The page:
Controlled-Release Phentermine/Topiramate Produces and Maintains Significant Weight Loss and CV Risk Reduction Over 2 Years
NEW ORLEANS, LA— Treatment with a low-dose, controlled-release combination of phentermine and topiramate (PHEN/TPM CR) resulted in significant weight loss and improvements in cardiovascular risk factors in a comorbid population of overweight and obese subjects in two consecutive clinical trials (CONQUER and SEQUEL) reported on at ACC.11, the American College of Cardiology's 60th Annual Scientific Session.
CONQUER, a Phase 3 double-blind, placebo-controlled 56-week trial was conducted with 2,487 overweight and obese subjects with two or more weight-related comorbidities; subjects were randomized 2:1:2 to treatment with placebo, PHEN/TPM CR 7.5/46mg, or PHEN/TPM CR 15/92mg and provided lifestyle intervention and treatment to standard of care. Eligible subjects at a subset of sites were enrolled in the 52-week SEQUEL trial for a second year of treatment maintaining randomization and blinding. The two consecutive trials covered a 108-week period.
Patients in the extension study SEQUEL (N=675) had comparable baseline demographics to the originally randomized population: age 51 years, 66,4% female, 85.3% Caucasian, body mass index 36kg/m2, blood pressure 128/80mmHg. At baseline, 51.1% were hypertensive and 34.5% were dyslipidemic. The least squares (LS) mean weight loss at 56 weeks was 1.2%, 7.8% and 9.8% for placebo, PHEN/TPM CR 7.5/46mg and PHEN/TPM CR 15/92mg, respectively; and at 108 weeks was 1.8%, 9.3%, and 10.5% (ITT-LOCF, P<0.0001).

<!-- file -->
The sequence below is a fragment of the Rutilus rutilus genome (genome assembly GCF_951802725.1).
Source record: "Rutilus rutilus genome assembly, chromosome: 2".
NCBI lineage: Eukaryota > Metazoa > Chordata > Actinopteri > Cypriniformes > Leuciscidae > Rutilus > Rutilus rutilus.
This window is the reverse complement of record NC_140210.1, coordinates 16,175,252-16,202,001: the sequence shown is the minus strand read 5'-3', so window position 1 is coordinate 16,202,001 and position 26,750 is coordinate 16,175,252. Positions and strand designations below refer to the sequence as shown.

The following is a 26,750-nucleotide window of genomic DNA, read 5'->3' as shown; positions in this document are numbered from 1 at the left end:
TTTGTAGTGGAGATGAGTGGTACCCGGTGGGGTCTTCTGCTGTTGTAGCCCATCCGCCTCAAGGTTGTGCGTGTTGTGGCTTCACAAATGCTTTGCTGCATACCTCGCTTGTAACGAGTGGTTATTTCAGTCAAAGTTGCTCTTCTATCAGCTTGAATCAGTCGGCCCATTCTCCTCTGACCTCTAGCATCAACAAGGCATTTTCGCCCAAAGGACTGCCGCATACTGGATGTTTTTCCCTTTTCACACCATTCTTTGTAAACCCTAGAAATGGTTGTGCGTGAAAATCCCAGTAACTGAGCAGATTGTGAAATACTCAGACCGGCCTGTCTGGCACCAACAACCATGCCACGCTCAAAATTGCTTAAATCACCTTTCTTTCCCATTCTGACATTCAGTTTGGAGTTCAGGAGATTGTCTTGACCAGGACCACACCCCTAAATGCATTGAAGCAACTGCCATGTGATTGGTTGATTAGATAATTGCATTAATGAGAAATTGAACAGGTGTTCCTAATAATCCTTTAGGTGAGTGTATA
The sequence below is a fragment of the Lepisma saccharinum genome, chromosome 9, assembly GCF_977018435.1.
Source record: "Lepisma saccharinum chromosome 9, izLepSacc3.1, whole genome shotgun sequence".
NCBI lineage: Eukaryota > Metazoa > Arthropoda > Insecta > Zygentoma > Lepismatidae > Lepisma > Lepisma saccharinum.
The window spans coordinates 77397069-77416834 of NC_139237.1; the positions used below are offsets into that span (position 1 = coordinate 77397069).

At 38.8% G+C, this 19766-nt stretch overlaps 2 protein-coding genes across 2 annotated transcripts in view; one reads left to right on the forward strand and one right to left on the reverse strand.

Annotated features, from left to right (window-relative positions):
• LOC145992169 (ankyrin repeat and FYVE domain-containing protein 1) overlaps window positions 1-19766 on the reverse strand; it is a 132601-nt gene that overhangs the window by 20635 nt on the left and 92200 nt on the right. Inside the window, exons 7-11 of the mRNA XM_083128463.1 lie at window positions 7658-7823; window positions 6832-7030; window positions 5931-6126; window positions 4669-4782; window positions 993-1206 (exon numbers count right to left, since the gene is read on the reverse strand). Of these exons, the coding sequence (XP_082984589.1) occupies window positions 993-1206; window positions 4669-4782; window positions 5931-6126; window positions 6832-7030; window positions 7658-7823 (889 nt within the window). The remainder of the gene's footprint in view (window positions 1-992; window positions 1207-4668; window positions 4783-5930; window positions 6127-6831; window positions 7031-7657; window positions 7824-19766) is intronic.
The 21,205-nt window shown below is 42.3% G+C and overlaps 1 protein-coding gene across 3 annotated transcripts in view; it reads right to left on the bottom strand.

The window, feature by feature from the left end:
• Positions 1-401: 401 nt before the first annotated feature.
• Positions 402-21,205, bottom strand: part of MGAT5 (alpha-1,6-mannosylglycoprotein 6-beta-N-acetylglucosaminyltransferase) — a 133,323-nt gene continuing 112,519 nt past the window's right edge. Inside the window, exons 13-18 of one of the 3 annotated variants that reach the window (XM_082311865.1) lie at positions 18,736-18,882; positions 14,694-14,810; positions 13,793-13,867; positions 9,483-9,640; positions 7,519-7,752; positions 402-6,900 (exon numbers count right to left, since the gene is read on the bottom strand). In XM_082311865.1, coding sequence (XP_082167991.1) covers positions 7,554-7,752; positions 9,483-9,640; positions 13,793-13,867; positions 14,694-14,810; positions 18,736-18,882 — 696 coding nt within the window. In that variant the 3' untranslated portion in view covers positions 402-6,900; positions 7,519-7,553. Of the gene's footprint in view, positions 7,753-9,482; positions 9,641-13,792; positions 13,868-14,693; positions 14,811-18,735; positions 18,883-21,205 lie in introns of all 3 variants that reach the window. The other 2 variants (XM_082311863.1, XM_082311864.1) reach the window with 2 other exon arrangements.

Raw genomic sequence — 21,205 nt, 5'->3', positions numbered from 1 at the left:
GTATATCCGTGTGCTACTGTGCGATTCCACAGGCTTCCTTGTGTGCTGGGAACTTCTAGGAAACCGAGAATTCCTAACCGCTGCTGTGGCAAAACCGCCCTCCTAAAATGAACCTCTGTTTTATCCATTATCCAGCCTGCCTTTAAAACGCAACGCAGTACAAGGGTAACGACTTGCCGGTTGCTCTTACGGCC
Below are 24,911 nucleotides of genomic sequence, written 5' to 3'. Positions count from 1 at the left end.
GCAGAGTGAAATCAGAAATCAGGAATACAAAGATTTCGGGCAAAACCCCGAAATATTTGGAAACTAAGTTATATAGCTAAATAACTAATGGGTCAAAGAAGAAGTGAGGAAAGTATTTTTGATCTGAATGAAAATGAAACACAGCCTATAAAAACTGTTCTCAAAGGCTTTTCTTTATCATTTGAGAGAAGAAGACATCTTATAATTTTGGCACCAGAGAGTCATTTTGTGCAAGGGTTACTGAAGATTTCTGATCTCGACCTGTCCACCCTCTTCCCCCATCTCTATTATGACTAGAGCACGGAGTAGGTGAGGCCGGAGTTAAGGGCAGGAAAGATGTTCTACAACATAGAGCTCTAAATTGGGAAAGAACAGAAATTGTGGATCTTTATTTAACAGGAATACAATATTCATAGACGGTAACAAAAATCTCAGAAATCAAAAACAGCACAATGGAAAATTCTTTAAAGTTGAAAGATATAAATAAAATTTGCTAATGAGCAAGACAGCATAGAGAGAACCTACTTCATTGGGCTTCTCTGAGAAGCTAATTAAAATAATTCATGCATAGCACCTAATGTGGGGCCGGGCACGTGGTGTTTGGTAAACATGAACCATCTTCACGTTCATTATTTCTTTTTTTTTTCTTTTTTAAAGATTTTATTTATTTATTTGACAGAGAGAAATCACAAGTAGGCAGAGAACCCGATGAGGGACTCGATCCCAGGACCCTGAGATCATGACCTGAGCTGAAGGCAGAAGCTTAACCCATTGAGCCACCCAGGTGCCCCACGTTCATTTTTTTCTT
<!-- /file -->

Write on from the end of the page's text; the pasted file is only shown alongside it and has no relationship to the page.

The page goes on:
Blood pressure decreased in hypertensive subjects over the 108 weeks in all three groups, -6.7 mmHg, -6.9 mmHg, and -8.6mmHg systolic, and -5.7mmHg, -4.8mmHg and -5.8mmHg diastolic, respectively, with placebo subjects requiring additional antihypertensive medications compared with PHEN/TPM CR-treated subjects. In dyslipidemic patients, HDL (9.1mg/dL, 11.4mg/dL and 16.7%; ITT-LOCF, PHEN/TPM CR 15/92mg P<0.015) and triglycerides (-14.3mg/dL, -25.9mg/dL and -26.3%; ITT-LOCF, P=0.055 and 0.015) showed improvement over the full treatment period. The most common adverse events were sinusitis, dry mouth, paresthesia, constipation and dysgeusia.
The study investigators, Michael Davidson, MD, FACC, FACP, FNLA, from the University of Chicago Pritzker School of Medicine, Chicago, and colleagues concluded that treatment with PHEN/TPM CR produced and maintained significant weight loss and improvements in CV risk factors in a comorbid population of overweight and obese subjects over 2 years, and led to a reduction in the number of concomitant medications.